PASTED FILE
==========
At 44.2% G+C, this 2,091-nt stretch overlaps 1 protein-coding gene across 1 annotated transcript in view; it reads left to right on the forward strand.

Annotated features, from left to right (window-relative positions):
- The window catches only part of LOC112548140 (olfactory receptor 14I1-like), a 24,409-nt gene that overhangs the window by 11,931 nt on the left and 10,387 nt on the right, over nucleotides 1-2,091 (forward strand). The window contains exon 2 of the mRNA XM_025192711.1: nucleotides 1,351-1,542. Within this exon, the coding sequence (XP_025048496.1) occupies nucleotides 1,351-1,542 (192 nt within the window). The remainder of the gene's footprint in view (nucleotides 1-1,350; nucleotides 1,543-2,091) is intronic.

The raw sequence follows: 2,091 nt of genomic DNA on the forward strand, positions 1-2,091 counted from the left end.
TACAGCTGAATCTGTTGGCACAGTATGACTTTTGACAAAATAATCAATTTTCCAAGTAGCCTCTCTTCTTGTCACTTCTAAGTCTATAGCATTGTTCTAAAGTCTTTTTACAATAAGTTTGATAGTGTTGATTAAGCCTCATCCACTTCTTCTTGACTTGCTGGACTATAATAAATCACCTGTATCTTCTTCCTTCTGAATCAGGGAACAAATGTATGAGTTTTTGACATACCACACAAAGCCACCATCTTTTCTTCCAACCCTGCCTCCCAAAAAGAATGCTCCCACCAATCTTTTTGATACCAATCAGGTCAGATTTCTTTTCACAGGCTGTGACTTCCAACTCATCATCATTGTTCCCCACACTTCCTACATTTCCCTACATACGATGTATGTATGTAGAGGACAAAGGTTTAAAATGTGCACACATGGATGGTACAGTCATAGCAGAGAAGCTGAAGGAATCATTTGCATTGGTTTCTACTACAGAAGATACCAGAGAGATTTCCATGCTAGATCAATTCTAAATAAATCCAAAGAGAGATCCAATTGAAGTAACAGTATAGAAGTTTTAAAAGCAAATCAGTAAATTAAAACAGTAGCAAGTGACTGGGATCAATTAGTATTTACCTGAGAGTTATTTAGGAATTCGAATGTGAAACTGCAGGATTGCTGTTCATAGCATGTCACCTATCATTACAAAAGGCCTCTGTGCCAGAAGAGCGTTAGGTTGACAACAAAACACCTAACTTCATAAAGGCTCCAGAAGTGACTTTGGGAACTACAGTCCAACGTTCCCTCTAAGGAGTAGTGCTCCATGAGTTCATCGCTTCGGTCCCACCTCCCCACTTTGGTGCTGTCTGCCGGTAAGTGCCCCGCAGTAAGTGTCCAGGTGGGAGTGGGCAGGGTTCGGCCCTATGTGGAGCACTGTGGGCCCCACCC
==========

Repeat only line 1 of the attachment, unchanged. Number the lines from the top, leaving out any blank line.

At 44.2% G+C, this 2,091-nt stretch overlaps 1 protein-coding gene across 1 annotated transcript in view; it reads left to right on the forward strand.